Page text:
Bose SleepBuds 2 and QuietOn 3 cases with the charging ports showing.
Andy Boxall/Digital Trends

It’s maddening. Worse, charging them takes six hours, so if you’re like me and use them sporadically, often without knowing when you’ll want them, they may not be ready. Yes, batteries naturally drain, but I expect it to be over a few weeks, not a couple of days. You also have to be very precise when placing the earbuds in the case, as it’s easy to connect incorrectly and for it to fail to charge. The battery and charging are a serious problem for the Bose.

The QuietOn 3 don’t suffer in the same way at all. The case and buds have held a charge for weeks without issue. I also like the way you just put them in your ears and they work, while you have to connect the Sleepbuds 2 to your phone and open the app. The initial pairing is sometimes flaky, and that’s not what you want in the middle of the night.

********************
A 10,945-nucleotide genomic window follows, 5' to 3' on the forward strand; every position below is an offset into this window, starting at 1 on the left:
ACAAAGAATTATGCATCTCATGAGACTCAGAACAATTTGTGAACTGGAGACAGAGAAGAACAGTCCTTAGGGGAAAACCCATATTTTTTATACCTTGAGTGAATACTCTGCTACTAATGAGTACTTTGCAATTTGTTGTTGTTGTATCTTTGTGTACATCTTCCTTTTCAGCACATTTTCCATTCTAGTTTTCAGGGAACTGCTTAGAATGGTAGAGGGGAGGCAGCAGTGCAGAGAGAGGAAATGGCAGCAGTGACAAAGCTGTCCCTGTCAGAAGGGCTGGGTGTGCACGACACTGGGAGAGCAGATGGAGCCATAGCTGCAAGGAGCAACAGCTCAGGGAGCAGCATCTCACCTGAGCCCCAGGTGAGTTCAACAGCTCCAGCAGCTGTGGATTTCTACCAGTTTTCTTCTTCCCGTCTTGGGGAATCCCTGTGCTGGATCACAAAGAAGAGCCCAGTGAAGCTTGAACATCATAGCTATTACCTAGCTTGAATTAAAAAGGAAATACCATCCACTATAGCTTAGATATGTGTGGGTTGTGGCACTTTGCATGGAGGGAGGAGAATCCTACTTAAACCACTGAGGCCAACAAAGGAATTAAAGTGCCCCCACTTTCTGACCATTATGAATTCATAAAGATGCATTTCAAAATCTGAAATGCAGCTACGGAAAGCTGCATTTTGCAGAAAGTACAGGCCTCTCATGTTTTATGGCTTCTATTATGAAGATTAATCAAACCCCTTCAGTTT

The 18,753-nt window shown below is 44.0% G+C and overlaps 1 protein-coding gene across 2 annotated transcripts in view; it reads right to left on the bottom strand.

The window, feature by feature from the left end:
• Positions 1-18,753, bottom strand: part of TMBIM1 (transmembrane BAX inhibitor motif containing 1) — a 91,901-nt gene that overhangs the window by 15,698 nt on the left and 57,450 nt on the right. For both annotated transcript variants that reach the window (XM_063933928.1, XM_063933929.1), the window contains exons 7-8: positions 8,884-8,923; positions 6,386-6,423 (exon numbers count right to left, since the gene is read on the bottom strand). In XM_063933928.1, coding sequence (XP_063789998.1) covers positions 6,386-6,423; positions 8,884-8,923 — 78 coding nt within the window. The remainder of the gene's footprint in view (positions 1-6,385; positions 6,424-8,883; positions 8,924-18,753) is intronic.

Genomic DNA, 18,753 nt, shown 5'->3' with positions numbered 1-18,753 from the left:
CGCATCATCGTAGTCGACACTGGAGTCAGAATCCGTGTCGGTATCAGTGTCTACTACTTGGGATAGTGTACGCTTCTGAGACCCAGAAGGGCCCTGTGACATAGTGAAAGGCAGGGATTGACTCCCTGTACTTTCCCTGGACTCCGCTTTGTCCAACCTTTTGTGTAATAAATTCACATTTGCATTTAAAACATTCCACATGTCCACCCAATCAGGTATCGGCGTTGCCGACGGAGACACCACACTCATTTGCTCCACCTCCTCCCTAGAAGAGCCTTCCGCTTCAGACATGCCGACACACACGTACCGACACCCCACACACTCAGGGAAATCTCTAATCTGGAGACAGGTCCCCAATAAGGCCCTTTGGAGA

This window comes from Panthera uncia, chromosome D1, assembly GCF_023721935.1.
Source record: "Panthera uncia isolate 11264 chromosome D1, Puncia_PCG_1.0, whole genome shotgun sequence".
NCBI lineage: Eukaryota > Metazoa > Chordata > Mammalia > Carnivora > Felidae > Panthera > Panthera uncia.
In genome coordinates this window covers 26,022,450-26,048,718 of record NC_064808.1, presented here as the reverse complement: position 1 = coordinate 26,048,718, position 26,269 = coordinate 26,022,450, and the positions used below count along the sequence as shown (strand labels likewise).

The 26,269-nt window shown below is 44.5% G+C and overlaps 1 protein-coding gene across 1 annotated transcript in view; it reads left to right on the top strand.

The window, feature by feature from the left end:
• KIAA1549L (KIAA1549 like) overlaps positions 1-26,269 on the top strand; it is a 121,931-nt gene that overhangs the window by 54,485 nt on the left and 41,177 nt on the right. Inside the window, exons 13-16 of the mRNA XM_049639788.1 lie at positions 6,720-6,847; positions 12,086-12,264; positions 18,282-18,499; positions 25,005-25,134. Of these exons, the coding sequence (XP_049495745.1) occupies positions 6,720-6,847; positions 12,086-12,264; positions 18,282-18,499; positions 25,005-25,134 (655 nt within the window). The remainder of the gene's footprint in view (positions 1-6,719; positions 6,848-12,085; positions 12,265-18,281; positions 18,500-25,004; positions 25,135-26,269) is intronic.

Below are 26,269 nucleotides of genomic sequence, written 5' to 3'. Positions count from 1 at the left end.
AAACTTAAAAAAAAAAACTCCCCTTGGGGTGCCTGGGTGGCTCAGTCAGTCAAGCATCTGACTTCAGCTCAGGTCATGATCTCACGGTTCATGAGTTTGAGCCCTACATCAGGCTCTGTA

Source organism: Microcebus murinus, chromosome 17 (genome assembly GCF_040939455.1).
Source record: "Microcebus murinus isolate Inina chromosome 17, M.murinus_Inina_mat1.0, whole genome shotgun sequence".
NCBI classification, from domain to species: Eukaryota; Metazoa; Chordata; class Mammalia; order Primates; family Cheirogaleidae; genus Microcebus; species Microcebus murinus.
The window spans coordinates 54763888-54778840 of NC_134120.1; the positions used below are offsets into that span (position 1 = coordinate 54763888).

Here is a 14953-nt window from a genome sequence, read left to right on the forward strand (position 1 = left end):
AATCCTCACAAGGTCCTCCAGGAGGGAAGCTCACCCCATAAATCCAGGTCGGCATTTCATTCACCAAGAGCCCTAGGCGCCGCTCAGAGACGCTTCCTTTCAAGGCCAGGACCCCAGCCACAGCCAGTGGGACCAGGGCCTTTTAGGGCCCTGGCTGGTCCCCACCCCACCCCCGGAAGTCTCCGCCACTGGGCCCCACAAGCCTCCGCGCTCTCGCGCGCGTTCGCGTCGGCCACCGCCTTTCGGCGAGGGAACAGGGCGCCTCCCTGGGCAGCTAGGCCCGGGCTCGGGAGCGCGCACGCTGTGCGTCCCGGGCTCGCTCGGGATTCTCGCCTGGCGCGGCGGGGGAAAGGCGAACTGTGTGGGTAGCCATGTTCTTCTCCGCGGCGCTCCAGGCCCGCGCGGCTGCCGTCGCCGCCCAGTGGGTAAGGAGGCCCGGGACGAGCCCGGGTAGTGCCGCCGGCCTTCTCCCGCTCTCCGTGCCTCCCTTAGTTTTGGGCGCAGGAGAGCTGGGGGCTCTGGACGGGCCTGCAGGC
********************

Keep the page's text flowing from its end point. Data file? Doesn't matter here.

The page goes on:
I really like the Bose ambient sound profiles available in the app, though. My preference is the Engine Room sound, but there’s plenty of choice if you want something different, and they all sound really high-quality. The app is also attractive and simple to use. However, all this is only helpful if the Sleepbuds 2 are charged up when you want to use them, and that’s not always the case.

Which to sleep with?